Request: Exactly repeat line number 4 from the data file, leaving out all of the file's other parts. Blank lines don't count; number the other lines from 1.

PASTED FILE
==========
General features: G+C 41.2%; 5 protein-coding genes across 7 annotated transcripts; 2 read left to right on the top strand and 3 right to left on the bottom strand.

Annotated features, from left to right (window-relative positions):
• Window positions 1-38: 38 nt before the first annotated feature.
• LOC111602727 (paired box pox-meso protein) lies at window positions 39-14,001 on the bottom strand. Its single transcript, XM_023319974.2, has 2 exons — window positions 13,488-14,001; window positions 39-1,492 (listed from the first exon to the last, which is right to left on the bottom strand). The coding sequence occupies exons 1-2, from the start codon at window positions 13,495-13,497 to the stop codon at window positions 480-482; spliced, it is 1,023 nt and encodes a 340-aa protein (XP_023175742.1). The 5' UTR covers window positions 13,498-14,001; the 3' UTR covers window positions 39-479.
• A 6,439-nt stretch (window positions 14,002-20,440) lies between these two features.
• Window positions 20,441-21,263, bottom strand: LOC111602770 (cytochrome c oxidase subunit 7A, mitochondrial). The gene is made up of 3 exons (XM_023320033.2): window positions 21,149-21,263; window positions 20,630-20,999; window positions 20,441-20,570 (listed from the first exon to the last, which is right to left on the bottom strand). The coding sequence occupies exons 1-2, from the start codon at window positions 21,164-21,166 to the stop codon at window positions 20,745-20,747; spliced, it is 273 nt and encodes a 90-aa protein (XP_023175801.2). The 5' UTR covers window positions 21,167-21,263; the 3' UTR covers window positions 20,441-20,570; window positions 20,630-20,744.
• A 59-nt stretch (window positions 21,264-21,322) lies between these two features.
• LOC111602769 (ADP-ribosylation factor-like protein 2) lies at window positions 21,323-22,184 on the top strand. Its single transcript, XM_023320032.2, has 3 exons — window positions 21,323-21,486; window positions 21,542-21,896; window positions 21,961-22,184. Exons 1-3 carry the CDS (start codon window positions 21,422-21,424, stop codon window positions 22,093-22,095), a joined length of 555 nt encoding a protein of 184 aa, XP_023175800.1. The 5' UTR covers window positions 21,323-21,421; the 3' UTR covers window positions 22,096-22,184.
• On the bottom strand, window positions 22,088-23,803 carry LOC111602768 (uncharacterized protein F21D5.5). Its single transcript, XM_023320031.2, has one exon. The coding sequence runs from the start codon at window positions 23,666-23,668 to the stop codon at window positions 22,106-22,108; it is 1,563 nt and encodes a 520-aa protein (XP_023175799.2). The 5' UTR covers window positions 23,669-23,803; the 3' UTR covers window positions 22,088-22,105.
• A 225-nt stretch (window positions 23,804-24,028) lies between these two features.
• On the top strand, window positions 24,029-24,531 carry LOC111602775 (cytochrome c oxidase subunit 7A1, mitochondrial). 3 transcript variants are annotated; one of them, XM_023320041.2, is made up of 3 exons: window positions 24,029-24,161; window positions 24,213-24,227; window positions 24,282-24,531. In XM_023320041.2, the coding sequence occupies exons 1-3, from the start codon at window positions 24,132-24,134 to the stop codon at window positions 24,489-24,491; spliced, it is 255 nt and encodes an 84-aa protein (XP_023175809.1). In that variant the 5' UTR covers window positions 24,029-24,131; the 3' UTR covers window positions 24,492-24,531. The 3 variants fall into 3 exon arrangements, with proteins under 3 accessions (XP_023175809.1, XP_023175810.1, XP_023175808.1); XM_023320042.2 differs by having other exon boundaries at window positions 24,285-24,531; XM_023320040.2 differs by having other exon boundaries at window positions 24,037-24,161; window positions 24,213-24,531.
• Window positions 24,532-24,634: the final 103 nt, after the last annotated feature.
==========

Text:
• LOC111602727 (paired box pox-meso protein) lies at window positions 39-14,001 on the bottom strand. Its single transcript, XM_023319974.2, has 2 exons — window positions 13,488-14,001; window positions 39-1,492 (listed from the first exon to the last, which is right to left on the bottom strand). The coding sequence occupies exons 1-2, from the start codon at window positions 13,495-13,497 to the stop codon at window positions 480-482; spliced, it is 1,023 nt and encodes a 340-aa protein (XP_023175742.1). The 5' UTR covers window positions 13,498-14,001; the 3' UTR covers window positions 39-479.